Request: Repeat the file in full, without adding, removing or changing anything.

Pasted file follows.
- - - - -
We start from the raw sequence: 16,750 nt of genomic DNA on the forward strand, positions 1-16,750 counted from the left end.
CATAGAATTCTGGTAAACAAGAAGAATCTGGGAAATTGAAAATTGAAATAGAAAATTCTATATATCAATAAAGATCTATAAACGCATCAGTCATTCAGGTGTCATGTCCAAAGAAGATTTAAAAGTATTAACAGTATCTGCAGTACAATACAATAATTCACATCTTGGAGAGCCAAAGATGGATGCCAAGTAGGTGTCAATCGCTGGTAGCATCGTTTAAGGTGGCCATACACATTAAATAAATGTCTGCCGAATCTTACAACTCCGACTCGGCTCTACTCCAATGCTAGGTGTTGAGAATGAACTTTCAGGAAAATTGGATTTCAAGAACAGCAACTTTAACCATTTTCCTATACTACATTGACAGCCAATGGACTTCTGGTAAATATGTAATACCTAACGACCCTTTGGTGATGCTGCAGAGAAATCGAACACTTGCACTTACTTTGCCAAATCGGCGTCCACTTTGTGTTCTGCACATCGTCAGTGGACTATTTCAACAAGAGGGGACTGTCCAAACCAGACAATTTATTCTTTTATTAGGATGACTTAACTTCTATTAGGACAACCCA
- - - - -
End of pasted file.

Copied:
We start from the raw sequence: 16,750 nt of genomic DNA on the forward strand, positions 1-16,750 counted from the left end.
CATAGAATTCTGGTAAACAAGAAGAATCTGGGAAATTGAAAATTGAAATAGAAAATTCTATATATCAATAAAGATCTATAAACGCATCAGTCATTCAGGTGTCATGTCCAAAGAAGATTTAAAAGTATTAACAGTATCTGCAGTACAATACAATAATTCACATCTTGGAGAGCCAAAGATGGATGCCAAGTAGGTGTCAATCGCTGGTAGCATCGTTTAAGGTGGCCATACACATTAAATAAATGTCTGCCGAATCTTACAACTCCGACTCGGCTCTACTCCAATGCTAGGTGTTGAGAATGAACTTTCAGGAAAATTGGATTTCAAGAACAGCAACTTTAACCATTTTCCTATACTACATTGACAGCCAATGGACTTCTGGTAAATATGTAATACCTAACGACCCTTTGGTGATGCTGCAGAGAAATCGAACACTTGCACTTACTTTGCCAAATCGGCGTCCACTTTGTGTTCTGCACATCGTCAGTGGACTATTTCAACAAGAGGGGACTGTCCAAACCAGACAATTTATTCTTTTATTAGGATGACTTAACTTCTATTAGGACAACCCA